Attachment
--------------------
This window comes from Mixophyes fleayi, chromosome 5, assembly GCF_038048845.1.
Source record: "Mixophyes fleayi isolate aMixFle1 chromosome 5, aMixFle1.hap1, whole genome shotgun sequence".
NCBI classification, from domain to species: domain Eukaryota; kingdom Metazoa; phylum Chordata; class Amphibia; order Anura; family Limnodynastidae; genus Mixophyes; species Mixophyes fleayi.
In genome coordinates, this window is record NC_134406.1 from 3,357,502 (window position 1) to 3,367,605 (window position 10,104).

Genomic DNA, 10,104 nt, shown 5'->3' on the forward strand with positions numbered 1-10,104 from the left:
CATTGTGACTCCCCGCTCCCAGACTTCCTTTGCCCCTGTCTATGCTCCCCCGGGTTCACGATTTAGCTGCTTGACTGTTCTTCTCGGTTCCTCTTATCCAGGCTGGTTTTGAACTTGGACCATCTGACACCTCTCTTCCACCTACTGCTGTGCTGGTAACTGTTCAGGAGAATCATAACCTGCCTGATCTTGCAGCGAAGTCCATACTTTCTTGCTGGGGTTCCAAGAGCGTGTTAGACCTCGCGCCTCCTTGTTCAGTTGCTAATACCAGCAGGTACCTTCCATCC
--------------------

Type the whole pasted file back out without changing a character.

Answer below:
This window comes from Mixophyes fleayi, chromosome 5, assembly GCF_038048845.1.
Source record: "Mixophyes fleayi isolate aMixFle1 chromosome 5, aMixFle1.hap1, whole genome shotgun sequence".
NCBI classification, from domain to species: domain Eukaryota; kingdom Metazoa; phylum Chordata; class Amphibia; order Anura; family Limnodynastidae; genus Mixophyes; species Mixophyes fleayi.
In genome coordinates, this window is record NC_134406.1 from 3,357,502 (window position 1) to 3,367,605 (window position 10,104).

Genomic DNA, 10,104 nt, shown 5'->3' on the forward strand with positions numbered 1-10,104 from the left:
CATTGTGACTCCCCGCTCCCAGACTTCCTTTGCCCCTGTCTATGCTCCCCCGGGTTCACGATTTAGCTGCTTGACTGTTCTTCTCGGTTCCTCTTATCCAGGCTGGTTTTGAACTTGGACCATCTGACACCTCTCTTCCACCTACTGCTGTGCTGGTAACTGTTCAGGAGAATCATAACCTGCCTGATCTTGCAGCGAAGTCCATACTTTCTTGCTGGGGTTCCAAGAGCGTGTTAGACCTCGCGCCTCCTTGTTCAGTTGCTAATACCAGCAGGTACCTTCCATCC